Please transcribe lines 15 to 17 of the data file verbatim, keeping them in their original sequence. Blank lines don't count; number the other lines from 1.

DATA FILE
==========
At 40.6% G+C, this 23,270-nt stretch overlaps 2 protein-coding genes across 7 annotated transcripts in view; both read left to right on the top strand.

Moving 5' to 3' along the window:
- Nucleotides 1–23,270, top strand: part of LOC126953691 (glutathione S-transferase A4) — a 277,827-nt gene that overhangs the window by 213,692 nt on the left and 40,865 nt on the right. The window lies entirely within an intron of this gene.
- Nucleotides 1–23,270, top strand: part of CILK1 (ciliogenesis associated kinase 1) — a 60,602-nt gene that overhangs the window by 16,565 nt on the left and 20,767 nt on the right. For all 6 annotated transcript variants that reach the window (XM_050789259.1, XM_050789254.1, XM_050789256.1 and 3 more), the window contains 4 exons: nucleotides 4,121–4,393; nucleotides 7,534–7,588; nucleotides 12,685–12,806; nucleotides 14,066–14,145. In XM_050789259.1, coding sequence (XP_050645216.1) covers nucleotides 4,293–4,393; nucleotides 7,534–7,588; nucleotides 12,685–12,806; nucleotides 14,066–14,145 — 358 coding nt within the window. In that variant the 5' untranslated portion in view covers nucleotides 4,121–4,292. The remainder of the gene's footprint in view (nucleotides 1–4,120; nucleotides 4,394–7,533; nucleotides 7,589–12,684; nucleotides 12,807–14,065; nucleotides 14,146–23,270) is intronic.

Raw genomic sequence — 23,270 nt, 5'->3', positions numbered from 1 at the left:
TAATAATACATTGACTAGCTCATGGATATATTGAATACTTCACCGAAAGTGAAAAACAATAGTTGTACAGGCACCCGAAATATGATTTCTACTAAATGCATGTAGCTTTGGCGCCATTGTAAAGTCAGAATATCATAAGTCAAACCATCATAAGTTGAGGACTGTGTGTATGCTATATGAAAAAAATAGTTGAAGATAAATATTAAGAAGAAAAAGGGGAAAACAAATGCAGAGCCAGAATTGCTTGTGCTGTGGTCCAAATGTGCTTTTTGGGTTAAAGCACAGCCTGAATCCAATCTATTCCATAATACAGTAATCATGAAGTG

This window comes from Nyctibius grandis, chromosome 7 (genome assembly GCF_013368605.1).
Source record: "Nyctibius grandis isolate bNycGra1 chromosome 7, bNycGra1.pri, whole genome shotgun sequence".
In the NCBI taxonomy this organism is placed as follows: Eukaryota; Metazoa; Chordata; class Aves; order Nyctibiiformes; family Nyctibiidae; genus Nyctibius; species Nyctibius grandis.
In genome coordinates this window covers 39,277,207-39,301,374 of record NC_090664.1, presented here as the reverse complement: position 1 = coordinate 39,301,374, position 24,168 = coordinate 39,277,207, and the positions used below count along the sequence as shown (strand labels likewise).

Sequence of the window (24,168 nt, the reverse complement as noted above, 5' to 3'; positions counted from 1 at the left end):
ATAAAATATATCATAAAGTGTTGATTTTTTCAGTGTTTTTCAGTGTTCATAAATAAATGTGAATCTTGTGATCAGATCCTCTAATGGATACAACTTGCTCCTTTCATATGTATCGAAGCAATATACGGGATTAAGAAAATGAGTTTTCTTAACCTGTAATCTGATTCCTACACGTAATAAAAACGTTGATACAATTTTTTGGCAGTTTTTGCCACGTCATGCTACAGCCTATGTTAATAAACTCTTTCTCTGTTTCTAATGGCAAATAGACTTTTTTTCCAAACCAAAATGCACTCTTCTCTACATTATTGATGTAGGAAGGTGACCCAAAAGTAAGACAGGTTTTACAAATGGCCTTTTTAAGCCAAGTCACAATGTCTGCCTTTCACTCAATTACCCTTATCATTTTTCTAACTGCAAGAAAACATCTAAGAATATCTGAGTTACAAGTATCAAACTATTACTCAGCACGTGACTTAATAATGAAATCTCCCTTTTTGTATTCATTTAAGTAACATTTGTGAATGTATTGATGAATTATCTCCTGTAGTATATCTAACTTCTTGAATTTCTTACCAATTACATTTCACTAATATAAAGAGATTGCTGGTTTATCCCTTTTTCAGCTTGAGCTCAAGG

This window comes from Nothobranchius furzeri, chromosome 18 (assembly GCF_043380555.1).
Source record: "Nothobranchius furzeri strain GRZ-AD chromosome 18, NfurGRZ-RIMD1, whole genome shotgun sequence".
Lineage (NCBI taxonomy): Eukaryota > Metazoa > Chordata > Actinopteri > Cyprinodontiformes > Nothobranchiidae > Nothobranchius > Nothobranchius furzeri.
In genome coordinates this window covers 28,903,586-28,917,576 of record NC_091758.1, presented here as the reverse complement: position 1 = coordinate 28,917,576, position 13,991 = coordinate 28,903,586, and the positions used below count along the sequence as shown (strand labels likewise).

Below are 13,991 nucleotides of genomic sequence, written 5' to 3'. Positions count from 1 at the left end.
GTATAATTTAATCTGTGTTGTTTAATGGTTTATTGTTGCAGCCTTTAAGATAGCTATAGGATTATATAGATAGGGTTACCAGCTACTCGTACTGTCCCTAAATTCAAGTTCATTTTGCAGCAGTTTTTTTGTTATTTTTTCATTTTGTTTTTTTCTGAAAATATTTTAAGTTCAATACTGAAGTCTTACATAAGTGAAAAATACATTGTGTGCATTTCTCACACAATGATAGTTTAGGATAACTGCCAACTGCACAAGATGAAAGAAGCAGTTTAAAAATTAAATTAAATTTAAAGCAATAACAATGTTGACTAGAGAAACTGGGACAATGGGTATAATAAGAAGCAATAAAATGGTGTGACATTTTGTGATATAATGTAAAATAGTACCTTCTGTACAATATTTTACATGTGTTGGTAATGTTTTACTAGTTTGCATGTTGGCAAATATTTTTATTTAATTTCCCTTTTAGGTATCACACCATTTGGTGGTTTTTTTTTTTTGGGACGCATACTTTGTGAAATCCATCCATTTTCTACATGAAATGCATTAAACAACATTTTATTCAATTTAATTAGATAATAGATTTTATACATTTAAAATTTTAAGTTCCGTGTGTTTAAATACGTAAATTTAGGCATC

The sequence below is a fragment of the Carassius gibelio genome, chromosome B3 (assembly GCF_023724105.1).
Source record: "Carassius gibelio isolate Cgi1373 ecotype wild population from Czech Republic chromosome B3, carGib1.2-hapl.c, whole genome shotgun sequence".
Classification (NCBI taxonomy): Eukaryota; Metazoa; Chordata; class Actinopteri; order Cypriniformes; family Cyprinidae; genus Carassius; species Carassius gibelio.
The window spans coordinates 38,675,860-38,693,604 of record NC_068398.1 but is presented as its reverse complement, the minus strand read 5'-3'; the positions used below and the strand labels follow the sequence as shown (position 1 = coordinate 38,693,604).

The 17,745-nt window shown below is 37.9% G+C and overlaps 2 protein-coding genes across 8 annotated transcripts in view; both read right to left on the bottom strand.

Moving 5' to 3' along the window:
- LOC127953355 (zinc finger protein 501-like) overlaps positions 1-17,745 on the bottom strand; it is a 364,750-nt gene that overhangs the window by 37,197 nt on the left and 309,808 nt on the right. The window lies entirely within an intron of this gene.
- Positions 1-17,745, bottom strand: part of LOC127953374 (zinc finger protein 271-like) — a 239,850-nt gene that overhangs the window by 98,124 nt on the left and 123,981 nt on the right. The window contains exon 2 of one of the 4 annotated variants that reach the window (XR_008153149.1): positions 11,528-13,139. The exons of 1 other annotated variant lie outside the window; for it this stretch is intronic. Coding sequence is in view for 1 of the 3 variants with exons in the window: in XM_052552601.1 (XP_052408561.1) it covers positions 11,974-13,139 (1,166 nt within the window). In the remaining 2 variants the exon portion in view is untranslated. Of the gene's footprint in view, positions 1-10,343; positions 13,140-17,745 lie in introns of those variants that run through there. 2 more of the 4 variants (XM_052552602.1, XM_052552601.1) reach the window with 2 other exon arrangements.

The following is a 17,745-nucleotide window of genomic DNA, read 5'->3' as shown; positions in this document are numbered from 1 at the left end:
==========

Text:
Lineage (NCBI taxonomy): Eukaryota > Metazoa > Chordata > Actinopteri > Cyprinodontiformes > Nothobranchiidae > Nothobranchius > Nothobranchius furzeri.
In genome coordinates this window covers 28,903,586-28,917,576 of record NC_091758.1, presented here as the reverse complement: position 1 = coordinate 28,917,576, position 13,991 = coordinate 28,903,586, and the positions used below count along the sequence as shown (strand labels likewise).

Below are 13,991 nucleotides of genomic sequence, written 5' to 3'. Positions count from 1 at the left end.